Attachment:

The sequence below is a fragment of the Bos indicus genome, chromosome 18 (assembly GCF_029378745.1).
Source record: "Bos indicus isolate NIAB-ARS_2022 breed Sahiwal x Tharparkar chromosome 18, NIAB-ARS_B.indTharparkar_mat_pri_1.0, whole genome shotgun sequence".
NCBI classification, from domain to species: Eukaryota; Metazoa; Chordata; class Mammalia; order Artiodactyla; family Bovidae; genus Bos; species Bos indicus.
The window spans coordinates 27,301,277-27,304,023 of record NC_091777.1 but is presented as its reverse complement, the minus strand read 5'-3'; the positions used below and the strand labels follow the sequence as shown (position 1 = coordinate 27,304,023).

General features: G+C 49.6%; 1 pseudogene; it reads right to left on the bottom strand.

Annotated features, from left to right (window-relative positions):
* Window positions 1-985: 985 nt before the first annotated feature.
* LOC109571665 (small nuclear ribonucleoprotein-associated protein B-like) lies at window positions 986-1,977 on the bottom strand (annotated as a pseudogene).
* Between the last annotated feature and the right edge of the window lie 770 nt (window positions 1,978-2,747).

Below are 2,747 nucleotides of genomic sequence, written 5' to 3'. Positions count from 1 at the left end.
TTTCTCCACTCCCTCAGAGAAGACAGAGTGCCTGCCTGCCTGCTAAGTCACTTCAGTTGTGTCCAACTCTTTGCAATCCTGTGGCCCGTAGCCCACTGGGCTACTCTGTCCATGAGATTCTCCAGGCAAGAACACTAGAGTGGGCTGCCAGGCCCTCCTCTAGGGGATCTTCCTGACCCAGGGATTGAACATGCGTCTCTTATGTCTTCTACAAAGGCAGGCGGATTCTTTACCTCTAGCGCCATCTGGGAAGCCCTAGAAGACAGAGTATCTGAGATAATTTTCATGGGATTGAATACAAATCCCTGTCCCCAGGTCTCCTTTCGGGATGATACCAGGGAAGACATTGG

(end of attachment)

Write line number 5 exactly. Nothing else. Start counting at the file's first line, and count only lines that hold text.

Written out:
General features: G+C 49.6%; 1 pseudogene; it reads right to left on the bottom strand.